When one of his animals wants to take one day off from the usual routine at Mossy Bottom Farm, a farmer ends up getting into hot water and high fashion all thanks to the manipulations of "Shaun the Sheep."
Initially created by Aardman's Nick Park in the "Wallace & Gromit," short "A Close Shave," Shaun went on to have a career as the star of a British children's TV series. For his big screen debut, the series' Richard Starzak cowrites and codirects with "The Curse of the Were-Rabbit screenwriter Mark Burton. The stop-motion animation isn't on the same level as Parks's work, more directly aimed at kids, but its homage to silent film comedy (there is no dialogue, only sound affects, bleats and barks) means its stuffed full with gags old and new (watch for cat in a neck cone evoking Hannibal Lecter!). I had a smile on my face throughout.
Beginning with an academic ratio 'home movie,' the Farmer is established as a young ginger with hair on his head and a loving relationship with his animals, a nice setup for the middle-aged monk-haired man we meet slamming his alarm clock before washing up and inadvertently slamming his poor dog Blitzer behind his door and opening the barn where his sheep await their daily 'schedule.' Sheep sheering is a dreaded event as the Farmer's three pigs love to make fun of their shorn farm mates.
After paying off the duck, Shaun constructs a barrier designed to trick the Farmer into falling asleep as they same small flock get recounted jumping over it. But when they load him into an on site caravan, it becomes dislodged and, to their horror, rolls down the road towards The Big City. Shaun boards a bus to follow, but arrives to see the post-crash Farmer being taken away in an ambulance. Just as he spies Trumper, the rage-filled animal control officer, snagging a victim, the rest of Shaun's flock arrive on the next bus. Thankfully there's an animal charity shop nearby where they can disguise themselves as humans (this features the classic sheep-standing-on-sheep inside coat gag along with lamb Timmy masquerading as a backpack). Meanwhile, the Farmer has been diagnosed with memory loss and is wandering the streets.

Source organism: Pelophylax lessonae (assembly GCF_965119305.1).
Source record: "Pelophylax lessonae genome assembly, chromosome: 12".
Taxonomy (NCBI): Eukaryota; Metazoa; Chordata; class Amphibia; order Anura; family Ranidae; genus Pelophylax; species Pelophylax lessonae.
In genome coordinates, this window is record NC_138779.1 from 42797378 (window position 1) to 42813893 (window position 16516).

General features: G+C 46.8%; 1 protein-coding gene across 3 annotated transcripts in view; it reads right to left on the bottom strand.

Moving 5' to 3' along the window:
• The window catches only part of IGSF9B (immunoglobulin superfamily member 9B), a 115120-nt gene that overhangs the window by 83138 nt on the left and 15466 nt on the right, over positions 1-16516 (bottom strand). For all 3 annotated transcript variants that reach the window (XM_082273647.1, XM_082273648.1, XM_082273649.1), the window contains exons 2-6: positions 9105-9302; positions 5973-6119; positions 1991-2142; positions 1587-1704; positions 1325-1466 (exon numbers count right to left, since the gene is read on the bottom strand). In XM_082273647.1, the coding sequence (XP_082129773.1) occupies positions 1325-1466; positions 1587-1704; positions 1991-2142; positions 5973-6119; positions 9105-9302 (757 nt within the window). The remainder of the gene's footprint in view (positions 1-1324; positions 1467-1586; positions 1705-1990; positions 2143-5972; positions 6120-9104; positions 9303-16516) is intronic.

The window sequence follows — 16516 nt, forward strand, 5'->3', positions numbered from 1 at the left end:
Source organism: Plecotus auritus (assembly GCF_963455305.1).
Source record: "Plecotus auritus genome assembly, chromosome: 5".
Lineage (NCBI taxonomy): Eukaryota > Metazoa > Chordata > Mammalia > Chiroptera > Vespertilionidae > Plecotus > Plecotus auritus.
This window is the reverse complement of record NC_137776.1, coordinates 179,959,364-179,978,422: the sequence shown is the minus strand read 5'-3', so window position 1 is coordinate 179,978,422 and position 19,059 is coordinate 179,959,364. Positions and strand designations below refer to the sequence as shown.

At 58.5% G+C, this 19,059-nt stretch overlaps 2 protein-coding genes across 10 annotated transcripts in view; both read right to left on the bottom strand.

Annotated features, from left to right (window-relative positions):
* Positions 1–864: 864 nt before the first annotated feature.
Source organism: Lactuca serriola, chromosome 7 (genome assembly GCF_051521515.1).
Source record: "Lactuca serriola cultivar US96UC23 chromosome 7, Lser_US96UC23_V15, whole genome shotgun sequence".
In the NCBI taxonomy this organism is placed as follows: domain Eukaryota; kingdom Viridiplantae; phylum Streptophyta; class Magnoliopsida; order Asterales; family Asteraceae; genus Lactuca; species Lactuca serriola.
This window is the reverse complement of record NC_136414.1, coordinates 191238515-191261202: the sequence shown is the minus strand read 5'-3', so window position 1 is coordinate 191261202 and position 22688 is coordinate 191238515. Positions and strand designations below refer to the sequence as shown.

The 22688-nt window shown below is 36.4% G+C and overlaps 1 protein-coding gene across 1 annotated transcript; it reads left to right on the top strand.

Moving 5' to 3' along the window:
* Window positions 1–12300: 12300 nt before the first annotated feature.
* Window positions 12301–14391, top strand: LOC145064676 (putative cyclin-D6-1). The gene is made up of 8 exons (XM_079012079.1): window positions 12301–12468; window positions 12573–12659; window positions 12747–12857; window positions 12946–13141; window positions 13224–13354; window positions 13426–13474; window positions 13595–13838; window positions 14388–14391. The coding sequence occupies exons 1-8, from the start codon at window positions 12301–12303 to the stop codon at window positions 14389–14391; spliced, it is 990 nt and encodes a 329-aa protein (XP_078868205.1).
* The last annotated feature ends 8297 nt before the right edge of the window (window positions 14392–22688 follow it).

Shaun and his gang, which includes Slip, a helpful snaggle-toothed stray who eluded Trumper's snare pole, have many adventures, including dinner in a fine dining restaurant where they inappropriately follow the lead of a high-haired celebrity sitting in the window. When we later see him having his coif destroyed in a fancy salon, the Farmer is also on hand and, spying clippers, rushes in to sheer the man, beginning a fad which suddenly turns him into a celebrity hair stylist.
The characterization of the sheep is a little odd, the problem of their downturned mouths solved by any sounds made dispatched from the side, an awkward effect not unlike a third ear. But they all have their own defining characteristics, artfully played up by the stop motion animators. The filmmakers have a field day sprinkling references from "Monty Python and the Holy Grail" to "White God" throughout an adventure that includes a Baa-Baa Quartet, Banksy graffiti and a cow jumping over the moon.
Robin did not see this film.
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